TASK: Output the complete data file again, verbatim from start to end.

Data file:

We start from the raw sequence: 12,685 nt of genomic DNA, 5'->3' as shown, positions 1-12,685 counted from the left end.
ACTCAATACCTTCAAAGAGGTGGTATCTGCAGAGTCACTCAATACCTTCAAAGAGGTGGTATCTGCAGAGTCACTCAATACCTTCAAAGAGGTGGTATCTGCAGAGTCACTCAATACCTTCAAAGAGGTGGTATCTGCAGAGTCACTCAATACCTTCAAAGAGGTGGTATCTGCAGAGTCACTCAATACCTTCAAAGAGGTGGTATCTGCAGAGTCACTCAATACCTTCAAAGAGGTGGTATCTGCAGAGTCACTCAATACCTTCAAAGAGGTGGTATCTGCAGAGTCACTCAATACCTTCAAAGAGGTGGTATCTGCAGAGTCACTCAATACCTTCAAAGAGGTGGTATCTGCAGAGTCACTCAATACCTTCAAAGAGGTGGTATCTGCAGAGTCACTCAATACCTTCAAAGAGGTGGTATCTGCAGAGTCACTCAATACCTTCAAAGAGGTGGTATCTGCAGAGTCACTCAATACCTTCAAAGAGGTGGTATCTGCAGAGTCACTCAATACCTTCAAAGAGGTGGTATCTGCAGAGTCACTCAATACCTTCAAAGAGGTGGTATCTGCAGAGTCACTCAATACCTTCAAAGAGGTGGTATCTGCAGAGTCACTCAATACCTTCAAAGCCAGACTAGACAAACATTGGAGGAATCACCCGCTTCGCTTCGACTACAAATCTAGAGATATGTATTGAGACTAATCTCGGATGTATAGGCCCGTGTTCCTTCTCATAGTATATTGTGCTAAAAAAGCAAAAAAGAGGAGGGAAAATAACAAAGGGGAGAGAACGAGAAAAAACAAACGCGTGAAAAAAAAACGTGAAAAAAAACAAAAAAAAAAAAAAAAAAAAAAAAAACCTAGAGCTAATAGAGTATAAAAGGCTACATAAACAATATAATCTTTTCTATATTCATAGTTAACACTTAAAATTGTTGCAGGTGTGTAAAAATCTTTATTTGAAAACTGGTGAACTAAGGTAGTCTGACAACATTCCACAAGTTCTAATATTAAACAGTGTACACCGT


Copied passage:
We start from the raw sequence: 12,685 nt of genomic DNA, 5'->3' as shown, positions 1-12,685 counted from the left end.
ACTCAATACCTTCAAAGAGGTGGTATCTGCAGAGTCACTCAATACCTTCAAAGAGGTGGTATCTGCAGAGTCACTCAATACCTTCAAAGAGGTGGTATCTGCAGAGTCACTCAATACCTTCAAAGAGGTGGTATCTGCAGAGTCACTCAATACCTTCAAAGAGGTGGTATCTGCAGAGTCACTCAATACCTTCAAAGAGGTGGTATCTGCAGAGTCACTCAATACCTTCAAAGAGGTGGTATCTGCAGAGTCACTCAATACCTTCAAAGAGGTGGTATCTGCAGAGTCACTCAATACCTTCAAAGAGGTGGTATCTGCAGAGTCACTCAATACCTTCAAAGAGGTGGTATCTGCAGAGTCACTCAATACCTTCAAAGAGGTGGTATCTGCAGAGTCACTCAATACCTTCAAAGAGGTGGTATCTGCAGAGTCACTCAATACCTTCAAAGAGGTGGTATCTGCAGAGTCACTCAATACCTTCAAAGAGGTGGTATCTGCAGAGTCACTCAATACCTTCAAAGAGGTGGTATCTGCAGAGTCACTCAATACCTTCAAAGAGGTGGTATCTGCAGAGTCACTCAATACCTTCAAAGAGGTGGTATCTGCAGAGTCACTCAATACCTTCAAAGCCAGACTAGACAAACATTGGAGGAATCACCCGCTTCGCTTCGACTACAAATCTAGAGATATGTATTGAGACTAATCTCGGATGTATAGGCCCGTGTTCCTTCTCATAGTATATTGTGCTAAAAAAGCAAAAAAGAGGAGGGAAAATAACAAAGGGGAGAGAACGAGAAAAAACAAACGCGTGAAAAAAAAACGTGAAAAAAAACAAAAAAAAAAAAAAAAAAAAAAAAAACCTAGAGCTAATAGAGTATAAAAGGCTACATAAACAATATAATCTTTTCTATATTCATAGTTAACACTTAAAATTGTTGCAGGTGTGTAAAAATCTTTATTTGAAAACTGGTGAACTAAGGTAGTCTGACAACATTCCACAAGTTCTAATATTAAACAGTGTACACCGT